In Dennis Mogambi Mong’are v Attorney General & 3 others, CIVIL APPEAL NO. 123 OF 2012 2014 eKLR Justice Otieno-Odek thus stated:
“121. In addition to the Kelsenian concept of grundnorm, the natural law and utilitarian theories if applied to the vetting process would find the process legitimate and constitutional. John Locke and Jean Jacques Rosseau observed that law is a social contract. (See John Locke, 1632 -1704 The Second Treatise of Government; see also Of The Social Contract, Or Principles of Political Right (Du contrat social ou Principes du droit politique) (1762) by Jean -Jacques Rousseau). The 2010 Constitution being the supreme law is the “social contract” between the three arms of government and the citizens and it embodies the wishes and aspirations of the people of Kenya. It is my considered view that in this social contract, the serving Judges and magistrates are required to be vetted to determine their individual suitability to continue to serve in office. The people of Kenya freely concluded the new social contract in the 2010 Constitution and Section 23 of the Sixth Schedule is part of that contract and must be obeyed and enforced.
122. The vetting process and the Vetting Act is also philosophically justifiable as the “general will” as per the views propounded by Jean-Jacques Rousseau (See of the Social Contract, Or Principles of Political Right (Du contrat social ou Principes du droit politique) (1762) by Jean- Jacques Rousseau). According to Rosseau the ‘general will’ (la volonté générale) is, by natural law, the sole and unfettered legal authority in the State. The “general will”is the “will” of the people taken together as a whole, constituting an entity. The 2010 Constitution reflects the general will of the people of Kenya and any individual Judge or magistrate can only continue to hold office and serve subject to the terms and conditions as laid out in the general will. The Constitution is an amalgam of the interests of the people of Kenya; their aggregated will constitutes the only legitimate basis of the sovereignty and the goals or value content in Kenya. A Judge is a Judge only by delegation of the ‘general will’ and could be removed whenever rejected by the ‘general will’. Rousseau’s doctrine implies that the people are the real adjudicators of disputes and they can remove at their discretion any judge presiding over them. This doctrine is in line with the Article 159 (1) of the Constitution which stipulates that the judicial power is derived from the people of Kenya, the supremacy of the General Will. As John Austin stated, law is the command of the sovereign and the people of Kenya are the sovereign. (See John Austin: The Province of Jurisprudence Determined (1832) John Austin (1790-1859). I find that the vetting process and the Vetting Act represent the supreme general will of the people of Kenya and it is constitutional.”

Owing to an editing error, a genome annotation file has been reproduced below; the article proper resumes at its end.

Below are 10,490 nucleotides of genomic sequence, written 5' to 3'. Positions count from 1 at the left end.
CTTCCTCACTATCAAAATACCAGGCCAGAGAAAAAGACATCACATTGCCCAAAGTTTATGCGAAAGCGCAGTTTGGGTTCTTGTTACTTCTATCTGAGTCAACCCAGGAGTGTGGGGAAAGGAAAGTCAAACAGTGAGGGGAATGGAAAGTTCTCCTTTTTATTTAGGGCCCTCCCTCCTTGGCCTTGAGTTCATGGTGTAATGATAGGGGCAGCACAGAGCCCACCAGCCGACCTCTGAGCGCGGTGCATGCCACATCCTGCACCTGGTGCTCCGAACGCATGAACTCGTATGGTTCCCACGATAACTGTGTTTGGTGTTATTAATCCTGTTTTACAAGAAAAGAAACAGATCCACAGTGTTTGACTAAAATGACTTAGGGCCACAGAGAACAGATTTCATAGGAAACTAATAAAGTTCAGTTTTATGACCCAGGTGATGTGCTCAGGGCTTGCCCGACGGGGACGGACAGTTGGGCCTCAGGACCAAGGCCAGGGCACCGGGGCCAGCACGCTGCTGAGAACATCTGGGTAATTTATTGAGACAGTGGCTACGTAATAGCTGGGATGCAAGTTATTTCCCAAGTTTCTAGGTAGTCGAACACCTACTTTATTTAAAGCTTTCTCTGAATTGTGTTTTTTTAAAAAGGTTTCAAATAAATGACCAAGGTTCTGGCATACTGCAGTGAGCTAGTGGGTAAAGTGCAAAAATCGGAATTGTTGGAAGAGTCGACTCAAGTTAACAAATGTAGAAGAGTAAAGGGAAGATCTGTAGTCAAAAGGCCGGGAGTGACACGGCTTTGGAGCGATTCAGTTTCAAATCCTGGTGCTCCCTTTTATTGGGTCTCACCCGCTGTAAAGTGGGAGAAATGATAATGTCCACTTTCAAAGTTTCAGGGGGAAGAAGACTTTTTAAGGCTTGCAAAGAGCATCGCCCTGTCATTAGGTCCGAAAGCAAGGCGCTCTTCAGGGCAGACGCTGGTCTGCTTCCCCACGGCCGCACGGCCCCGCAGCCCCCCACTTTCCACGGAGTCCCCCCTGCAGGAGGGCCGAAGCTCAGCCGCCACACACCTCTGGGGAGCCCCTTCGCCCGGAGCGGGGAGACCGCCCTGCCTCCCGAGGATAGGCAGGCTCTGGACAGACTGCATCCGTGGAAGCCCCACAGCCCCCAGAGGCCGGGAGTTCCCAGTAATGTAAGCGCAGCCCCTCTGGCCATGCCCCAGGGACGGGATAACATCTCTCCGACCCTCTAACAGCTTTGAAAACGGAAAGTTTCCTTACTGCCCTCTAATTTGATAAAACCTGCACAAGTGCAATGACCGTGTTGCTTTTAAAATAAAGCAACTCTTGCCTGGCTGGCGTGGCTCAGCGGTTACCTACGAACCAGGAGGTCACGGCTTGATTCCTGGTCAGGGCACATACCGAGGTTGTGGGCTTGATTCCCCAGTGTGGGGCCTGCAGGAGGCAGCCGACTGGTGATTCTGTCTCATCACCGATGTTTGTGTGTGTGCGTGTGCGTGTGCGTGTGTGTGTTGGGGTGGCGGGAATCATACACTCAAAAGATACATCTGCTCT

For similar views see CHRISTOPHER NDARATHI MURUNGARU v KENYA ANTI-CORRUPTION COMMISSION & another, Misc Civ Appli 54 of 2006 2006 eKLR
The Social Contract theory has also been used to justify why the state and society should punish individuals or deny them some entitlements when they are perceived to be a threat to the state and society established pursuant to the social contract.